Vinyl records, cassette tapes and CDs. What were once dying music technologies is now finding a new light in everything from hipster undergrounds to teen bedrooms. Whether a music connoisseur or a casual collector, people around the world are taking part in this global revival. Even with the many streaming sites available, people seem to miss the tangible music experience of a vinyl record or CD. After the near-extinction of physical music methods in the early 2000s, its growing audience embodies the exploration and resurgence of an old medium that stands the test of time and the creation of a new music community.
Recognizing the growing love for physical music, the WXDU radio station will host its annual record fair in the Rubenstein Arts Center’s lounge on Oct. 27 from 11 a.m. to 4 p.m for a day of music collecting and record shopping. Pulling in local community members, including Duke students and record vendors like Carolina Soul, WXDU hopes the fair will stimulate fascinating discussions on explorative musical experiences. In addition, the fair offers free food and exclusive WXDU merchandise for sale.
This desire for building up a music community extends to the history of the station itself and its shifting future goals.
Founded in the late 1940s as a noncommercial college radio station, focused on sports broadcasting, WXDU, with its own broad collection of vinyls and CDs, has moved beyond this past to serve a greater music community. In the 1960s, the station changed from AM to FM, with the hope of further expanding their reach in the Durham county. Nowadays, the station provides a number of daily shows run by DJs from 8 a.m to 2 a.m. and 24/7 access to music for its listeners from the Rubenstein Arts Center. Their genres range from hip-hop to jazz, exploring the diverse pool of music within their immense collection.
“Our whole mission is to educate others and to educate ourselves,” said WXDU general manager Caroline Waring.
With this educational principle in mind, each DJ, either a community member or Duke student, chooses music to play during their time-slot. Their playlists are required to include non-rock and North Carolina local pieces, pulling even music they have never heard before. These DJs try to pick songs that do not get played on other radio stations to expose their audiences to the diversity of available music and to promote specific musicians who may not get the coverage they deserve. They steer clear of chart-toppers and overplayed hits. Some DJs even teach about the music, explaining its significance or describing the artists.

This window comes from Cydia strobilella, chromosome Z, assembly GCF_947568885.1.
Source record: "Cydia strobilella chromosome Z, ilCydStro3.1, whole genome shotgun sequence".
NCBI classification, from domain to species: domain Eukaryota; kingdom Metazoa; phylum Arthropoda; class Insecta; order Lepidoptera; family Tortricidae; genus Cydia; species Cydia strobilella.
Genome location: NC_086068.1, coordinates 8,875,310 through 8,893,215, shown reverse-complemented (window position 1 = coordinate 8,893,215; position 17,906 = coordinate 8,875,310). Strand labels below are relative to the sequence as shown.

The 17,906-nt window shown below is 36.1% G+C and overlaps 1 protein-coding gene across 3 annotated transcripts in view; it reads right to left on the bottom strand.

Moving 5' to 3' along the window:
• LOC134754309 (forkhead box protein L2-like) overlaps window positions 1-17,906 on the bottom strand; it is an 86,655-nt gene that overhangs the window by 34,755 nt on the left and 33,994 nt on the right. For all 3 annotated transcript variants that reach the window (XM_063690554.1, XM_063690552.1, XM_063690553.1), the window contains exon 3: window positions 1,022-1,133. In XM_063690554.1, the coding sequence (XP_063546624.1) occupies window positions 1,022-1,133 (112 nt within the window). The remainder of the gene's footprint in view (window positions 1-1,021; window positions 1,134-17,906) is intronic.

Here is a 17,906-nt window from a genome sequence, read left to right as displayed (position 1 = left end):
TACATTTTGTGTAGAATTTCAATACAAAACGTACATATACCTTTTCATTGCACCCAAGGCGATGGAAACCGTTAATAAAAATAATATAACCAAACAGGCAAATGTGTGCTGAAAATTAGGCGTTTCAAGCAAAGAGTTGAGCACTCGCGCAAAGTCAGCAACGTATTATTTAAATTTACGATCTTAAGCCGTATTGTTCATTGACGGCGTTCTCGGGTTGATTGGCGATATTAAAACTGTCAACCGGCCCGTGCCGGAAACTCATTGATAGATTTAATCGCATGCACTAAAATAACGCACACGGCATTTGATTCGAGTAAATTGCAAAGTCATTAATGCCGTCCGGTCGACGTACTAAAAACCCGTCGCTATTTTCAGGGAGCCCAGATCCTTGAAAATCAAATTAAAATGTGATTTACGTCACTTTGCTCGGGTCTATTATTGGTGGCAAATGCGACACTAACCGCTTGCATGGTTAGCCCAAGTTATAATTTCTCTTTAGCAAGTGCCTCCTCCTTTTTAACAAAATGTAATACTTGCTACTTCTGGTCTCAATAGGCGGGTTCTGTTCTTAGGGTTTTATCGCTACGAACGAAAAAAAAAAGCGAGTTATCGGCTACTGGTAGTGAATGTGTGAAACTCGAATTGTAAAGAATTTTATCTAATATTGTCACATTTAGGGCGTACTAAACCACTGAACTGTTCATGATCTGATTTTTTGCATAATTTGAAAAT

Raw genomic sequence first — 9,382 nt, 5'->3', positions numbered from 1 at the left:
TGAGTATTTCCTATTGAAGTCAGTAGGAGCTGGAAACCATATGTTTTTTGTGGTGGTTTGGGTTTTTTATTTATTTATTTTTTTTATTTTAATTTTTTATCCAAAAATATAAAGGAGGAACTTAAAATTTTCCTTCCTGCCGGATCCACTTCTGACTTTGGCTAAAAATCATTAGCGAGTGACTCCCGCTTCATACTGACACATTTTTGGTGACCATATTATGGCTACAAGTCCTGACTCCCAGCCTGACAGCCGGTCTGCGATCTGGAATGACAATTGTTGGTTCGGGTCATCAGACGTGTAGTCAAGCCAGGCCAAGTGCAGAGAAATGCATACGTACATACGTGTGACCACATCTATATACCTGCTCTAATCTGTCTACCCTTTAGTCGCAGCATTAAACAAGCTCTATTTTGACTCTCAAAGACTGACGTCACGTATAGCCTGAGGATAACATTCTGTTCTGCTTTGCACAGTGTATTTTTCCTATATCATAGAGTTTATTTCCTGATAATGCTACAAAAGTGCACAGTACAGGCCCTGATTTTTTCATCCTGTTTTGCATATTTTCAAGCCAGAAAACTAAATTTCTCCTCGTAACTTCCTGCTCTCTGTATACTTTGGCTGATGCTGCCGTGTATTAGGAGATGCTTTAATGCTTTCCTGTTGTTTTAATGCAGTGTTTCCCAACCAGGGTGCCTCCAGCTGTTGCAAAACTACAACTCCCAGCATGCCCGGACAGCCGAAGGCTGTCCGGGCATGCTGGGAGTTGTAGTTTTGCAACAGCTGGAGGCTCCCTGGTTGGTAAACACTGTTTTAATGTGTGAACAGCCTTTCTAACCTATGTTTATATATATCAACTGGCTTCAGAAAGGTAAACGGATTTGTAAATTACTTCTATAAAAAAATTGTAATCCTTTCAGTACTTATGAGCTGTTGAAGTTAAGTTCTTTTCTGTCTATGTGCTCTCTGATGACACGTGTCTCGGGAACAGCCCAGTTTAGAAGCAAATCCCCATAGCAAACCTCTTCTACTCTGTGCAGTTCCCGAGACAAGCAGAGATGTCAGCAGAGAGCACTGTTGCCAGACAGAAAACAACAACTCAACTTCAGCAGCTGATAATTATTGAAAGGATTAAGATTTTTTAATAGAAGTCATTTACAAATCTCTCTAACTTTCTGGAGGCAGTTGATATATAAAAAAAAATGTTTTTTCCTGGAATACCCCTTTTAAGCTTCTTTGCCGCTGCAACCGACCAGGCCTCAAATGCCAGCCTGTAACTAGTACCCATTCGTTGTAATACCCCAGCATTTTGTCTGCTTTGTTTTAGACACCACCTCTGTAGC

“[The music] tends to be more experimental and less listened to,” Waring said.
She said her involvement with the station over the years allowed her to learn about world folk groups and noise bands that she may otherwise never have heard, broadening her scope of music genres.
“You get a sense of what is being released now, what kind of music you like that you may have never heard before,” Waring said.
With this hope in mind, the annual record fair aims to further educate the greater Duke and Durham community through its unique mix of vendors and diverse customer body. Everyone from Duke students to avid record collectors come together to share in their love of music, each with their own musical background to offer. The station hopes to foster this community for both Duke and Durham.
“It is an opportunity to talk to someone and learn something,” Waring said.
The fair calls attention to the station and its mission to engage and educate. Attending the record fair is an opportunity to learn about the music scene in Durham and to meet individuals with shared or unusual musical interests. Shoppers can purchase records and hear about the background of the musicians from the vendors. It is a chance for music lovers to build on each other’s knowledge and to become exposed to the unique blends of Durham tunes.
Tangible forms of music offer listeners a whole new experience, an experience distinct from online streaming and other abstract forms of listening. Its value is becoming more and more prevalent to the general public, further promoted by events like the WXDU Record Fair to foster a vinyl and music-loving community.
To listen in to the WXDU station, visit their website, listen through any radio, or download the app ‘TuneIn.’ For more information, visit the WXDU Facebook page.
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